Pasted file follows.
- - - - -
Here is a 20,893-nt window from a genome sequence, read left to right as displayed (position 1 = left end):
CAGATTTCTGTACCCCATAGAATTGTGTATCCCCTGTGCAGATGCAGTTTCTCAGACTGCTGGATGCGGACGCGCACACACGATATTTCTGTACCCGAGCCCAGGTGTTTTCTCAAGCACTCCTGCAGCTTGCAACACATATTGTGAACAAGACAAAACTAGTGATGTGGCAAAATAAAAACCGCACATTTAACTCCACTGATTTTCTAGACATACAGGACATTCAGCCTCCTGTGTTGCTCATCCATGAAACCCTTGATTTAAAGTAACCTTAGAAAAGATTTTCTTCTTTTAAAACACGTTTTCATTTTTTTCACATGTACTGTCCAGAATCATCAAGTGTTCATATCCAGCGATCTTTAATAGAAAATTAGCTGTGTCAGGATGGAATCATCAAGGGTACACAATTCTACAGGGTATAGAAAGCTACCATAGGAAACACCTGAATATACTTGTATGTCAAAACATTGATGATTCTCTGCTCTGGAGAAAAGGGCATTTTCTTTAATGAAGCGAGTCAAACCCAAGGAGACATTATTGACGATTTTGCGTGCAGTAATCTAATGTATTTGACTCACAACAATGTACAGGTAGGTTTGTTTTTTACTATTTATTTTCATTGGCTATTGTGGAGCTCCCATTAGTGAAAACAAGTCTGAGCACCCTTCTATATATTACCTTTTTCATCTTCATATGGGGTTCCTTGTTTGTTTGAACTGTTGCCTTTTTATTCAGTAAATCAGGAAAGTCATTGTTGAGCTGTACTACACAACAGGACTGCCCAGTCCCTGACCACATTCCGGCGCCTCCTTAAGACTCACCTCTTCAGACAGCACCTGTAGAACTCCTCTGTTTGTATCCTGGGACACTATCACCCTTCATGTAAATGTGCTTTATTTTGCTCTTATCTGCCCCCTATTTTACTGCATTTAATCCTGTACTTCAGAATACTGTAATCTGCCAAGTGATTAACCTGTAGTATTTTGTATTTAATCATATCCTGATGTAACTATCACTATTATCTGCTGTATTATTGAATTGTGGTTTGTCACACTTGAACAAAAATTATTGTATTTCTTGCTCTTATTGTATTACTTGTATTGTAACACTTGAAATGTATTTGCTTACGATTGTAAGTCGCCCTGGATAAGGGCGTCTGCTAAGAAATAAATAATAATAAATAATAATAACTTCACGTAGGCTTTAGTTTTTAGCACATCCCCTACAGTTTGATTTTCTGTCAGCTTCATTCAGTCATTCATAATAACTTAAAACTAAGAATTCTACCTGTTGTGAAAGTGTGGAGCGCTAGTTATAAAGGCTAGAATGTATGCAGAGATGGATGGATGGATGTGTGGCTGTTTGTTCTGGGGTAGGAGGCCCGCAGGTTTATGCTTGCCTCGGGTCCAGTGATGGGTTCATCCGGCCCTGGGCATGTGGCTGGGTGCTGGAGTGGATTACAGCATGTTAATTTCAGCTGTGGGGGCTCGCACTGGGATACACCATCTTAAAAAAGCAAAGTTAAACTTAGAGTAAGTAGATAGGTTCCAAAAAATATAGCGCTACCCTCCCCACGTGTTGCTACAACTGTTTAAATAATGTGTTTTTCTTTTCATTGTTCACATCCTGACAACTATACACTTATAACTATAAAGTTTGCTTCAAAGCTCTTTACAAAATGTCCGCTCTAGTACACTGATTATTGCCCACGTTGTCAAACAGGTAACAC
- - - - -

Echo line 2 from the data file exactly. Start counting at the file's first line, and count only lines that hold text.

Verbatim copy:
CAGATTTCTGTACCCCATAGAATTGTGTATCCCCTGTGCAGATGCAGTTTCTCAGACTGCTGGATGCGGACGCGCACACACGATATTTCTGTACCCGAGCCCAGGTGTTTTCTCAAGCACTCCTGCAGCTTGCAACACATATTGTGAACAAGACAAAACTAGTGATGTGGCAAAATAAAAACCGCACATTTAACTCCACTGATTTTCTAGACATACAGGACATTCAGCCTCCTGTGTTGCTCATCCATGAAACCCTTGATTTAAAGTAACCTTAGAAAAGATTTTCTTCTTTTAAAACACGTTTTCATTTTTTTCACATGTACTGTCCAGAATCATCAAGTGTTCATATCCAGCGATCTTTAATAGAAAATTAGCTGTGTCAGGATGGAATCATCAAGGGTACACAATTCTACAGGGTATAGAAAGCTACCATAGGAAACACCTGAATATACTTGTATGTCAAAACATTGATGATTCTCTGCTCTGGAGAAAAGGGCATTTTCTTTAATGAAGCGAGTCAAACCCAAGGAGACATTATTGACGATTTTGCGTGCAGTAATCTAATGTATTTGACTCACAACAATGTACAGGTAGGTTTGTTTTTTACTATTTATTTTCATTGGCTATTGTGGAGCTCCCATTAGTGAAAACAAGTCTGAGCACCCTTCTATATATTACCTTTTTCATCTTCATATGGGGTTCCTTGTTTGTTTGAACTGTTGCCTTTTTATTCAGTAAATCAGGAAAGTCATTGTTGAGCTGTACTACACAACAGGACTGCCCAGTCCCTGACCACATTCCGGCGCCTCCTTAAGACTCACCTCTTCAGACAGCACCTGTAGAACTCCTCTGTTTGTATCCTGGGACACTATCACCCTTCATGTAAATGTGCTTTATTTTGCTCTTATCTGCCCCCTATTTTACTGCATTTAATCCTGTACTTCAGAATACTGTAATCTGCCAAGTGATTAACCTGTAGTATTTTGTATTTAATCATATCCTGATGTAACTATCACTATTATCTGCTGTATTATTGAATTGTGGTTTGTCACACTTGAACAAAAATTATTGTATTTCTTGCTCTTATTGTATTACTTGTATTGTAACACTTGAAATGTATTTGCTTACGATTGTAAGTCGCCCTGGATAAGGGCGTCTGCTAAGAAATAAATAATAATAAATAATAATAACTTCACGTAGGCTTTAGTTTTTAGCACATCCCCTACAGTTTGATTTTCTGTCAGCTTCATTCAGTCATTCATAATAACTTAAAACTAAGAATTCTACCTGTTGTGAAAGTGTGGAGCGCTAGTTATAAAGGCTAGAATGTATGCAGAGATGGATGGATGGATGTGTGGCTGTTTGTTCTGGGGTAGGAGGCCCGCAGGTTTATGCTTGCCTCGGGTCCAGTGATGGGTTCATCCGGCCCTGGGCATGTGGCTGGGTGCTGGAGTGGATTACAGCATGTTAATTTCAGCTGTGGGGGCTCGCACTGGGATACACCATCTTAAAAAAGCAAAGTTAAACTTAGAGTAAGTAGATAGGTTCCAAAAAATATAGCGCTACCCTCCCCACGTGTTGCTACAACTGTTTAAATAATGTGTTTTTCTTTTCATTGTTCACATCCTGACAACTATACACTTATAACTATAAAGTTTGCTTCAAAGCTCTTTACAAAATGTCCGCTCTAGTACACTGATTATTGCCCACGTTGTCAAACAGGTAACAC